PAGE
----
A paradigm for change: The diffusion of innovation theory and the cellular industry
Since the beginning of time, mankind advanced by the creation and adoption of new and improved technologies. However, the adoption of new "technologies" was always notable by the varying rate of diffusion across different types of innovations and across different types of societies. Understanding this process is of great importance. The success or failure of societies, over time, can be traced back to their ability to adopt new technologies. More recently, many businesses have succeeded by inventing new products or services or failed by their inability to either innovate or to follow through on their initial breakthroughs.^ This topic of diffusion of innovation has been studied for many years. Theories have been developed to describe this process in terms of attitudes and behaviors of individuals in a society. Also empirical work has been done to test "innovativeness" among individuals as related to a number of different products or ideas. This study focuses on the experience of the cellular industry, in the United States in general and one metropolitan area in particular, from its inception (approximately ten years ago) to date.^ The study findings showed that there were significant differences between the 1985 and 1994 customer groups. There were also some differences between the ethnic group segments that subscribed to cellular service, at the same point in time.^ The implications of these findings relate to both the research and business world. For research, there is empirical evidence to support the theory that purchase behavior is a "better" measure of"innovativeness." For businesses involved in the provision of cellular service, the research findings provide insight into the changes taking place and suggest potential approaches to pricing, promotions and distribution channels.^ This study is based on the previous work involving diffusion of innovation theory and applied to the cellular industry. It combines original empirical research with data from secondary sources on the performance of the industry over time. In this way the theoretical world and the real world are used to test the hypothesis in the "paradigm of change." ^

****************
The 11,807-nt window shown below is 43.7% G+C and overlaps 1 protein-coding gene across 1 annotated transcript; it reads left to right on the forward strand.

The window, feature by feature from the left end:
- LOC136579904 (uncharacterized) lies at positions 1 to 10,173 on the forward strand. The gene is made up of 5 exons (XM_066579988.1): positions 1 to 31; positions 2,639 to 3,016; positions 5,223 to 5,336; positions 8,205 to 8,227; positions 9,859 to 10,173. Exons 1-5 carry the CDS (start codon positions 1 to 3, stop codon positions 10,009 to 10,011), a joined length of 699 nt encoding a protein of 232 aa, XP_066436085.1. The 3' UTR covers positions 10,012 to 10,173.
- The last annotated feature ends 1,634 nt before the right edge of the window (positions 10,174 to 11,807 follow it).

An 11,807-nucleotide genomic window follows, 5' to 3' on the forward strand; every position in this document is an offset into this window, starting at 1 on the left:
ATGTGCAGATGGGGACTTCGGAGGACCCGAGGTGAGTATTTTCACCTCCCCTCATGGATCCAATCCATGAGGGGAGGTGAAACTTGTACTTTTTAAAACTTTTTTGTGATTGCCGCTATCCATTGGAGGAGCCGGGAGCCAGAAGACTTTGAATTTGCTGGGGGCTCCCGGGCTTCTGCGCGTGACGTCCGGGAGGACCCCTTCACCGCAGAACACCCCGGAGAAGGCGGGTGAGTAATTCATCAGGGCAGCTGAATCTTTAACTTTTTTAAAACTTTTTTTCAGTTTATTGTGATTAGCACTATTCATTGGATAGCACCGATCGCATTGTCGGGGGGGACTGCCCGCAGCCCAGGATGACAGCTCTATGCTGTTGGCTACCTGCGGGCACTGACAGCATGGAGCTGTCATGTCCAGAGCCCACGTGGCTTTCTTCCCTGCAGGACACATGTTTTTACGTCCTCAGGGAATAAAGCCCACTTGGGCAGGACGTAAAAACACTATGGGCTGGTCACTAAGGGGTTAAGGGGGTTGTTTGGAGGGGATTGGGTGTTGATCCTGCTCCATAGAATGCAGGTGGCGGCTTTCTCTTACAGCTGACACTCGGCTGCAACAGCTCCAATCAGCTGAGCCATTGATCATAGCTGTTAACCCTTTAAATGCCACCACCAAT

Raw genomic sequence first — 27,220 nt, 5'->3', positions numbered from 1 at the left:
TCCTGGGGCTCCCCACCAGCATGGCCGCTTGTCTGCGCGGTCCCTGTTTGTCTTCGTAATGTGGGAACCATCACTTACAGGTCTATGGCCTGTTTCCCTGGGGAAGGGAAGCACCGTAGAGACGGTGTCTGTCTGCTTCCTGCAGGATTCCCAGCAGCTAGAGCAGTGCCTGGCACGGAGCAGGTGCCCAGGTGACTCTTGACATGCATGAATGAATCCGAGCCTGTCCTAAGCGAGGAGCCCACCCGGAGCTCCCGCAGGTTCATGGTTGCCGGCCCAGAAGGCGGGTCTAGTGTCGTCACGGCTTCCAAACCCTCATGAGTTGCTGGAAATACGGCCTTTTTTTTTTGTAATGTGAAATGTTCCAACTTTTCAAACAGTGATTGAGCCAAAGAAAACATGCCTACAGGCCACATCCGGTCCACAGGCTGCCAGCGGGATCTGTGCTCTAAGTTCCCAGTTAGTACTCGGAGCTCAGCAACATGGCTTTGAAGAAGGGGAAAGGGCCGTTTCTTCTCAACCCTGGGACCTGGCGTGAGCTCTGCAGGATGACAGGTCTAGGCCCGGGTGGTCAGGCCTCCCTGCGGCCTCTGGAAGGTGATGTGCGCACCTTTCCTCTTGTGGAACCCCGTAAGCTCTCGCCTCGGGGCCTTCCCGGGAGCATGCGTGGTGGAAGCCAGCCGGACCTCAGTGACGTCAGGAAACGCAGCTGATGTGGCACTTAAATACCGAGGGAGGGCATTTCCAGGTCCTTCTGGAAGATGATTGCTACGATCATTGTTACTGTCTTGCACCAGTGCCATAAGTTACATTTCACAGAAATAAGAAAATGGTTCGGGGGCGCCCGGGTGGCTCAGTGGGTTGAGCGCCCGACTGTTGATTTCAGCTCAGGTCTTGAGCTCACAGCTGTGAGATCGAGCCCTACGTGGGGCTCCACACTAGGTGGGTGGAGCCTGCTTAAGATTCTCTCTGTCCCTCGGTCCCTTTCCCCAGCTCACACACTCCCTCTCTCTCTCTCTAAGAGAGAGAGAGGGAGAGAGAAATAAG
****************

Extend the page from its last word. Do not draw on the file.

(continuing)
Business Administration, Marketing|Psychology, Industrial|Sociology, Ethnic and Racial Studies
Kopel Morris (Moshe) Speter,
"A paradigm for change: The diffusion of innovation theory and the cellular industry"
(January 1, 1995).
ETD Collection for Pace University.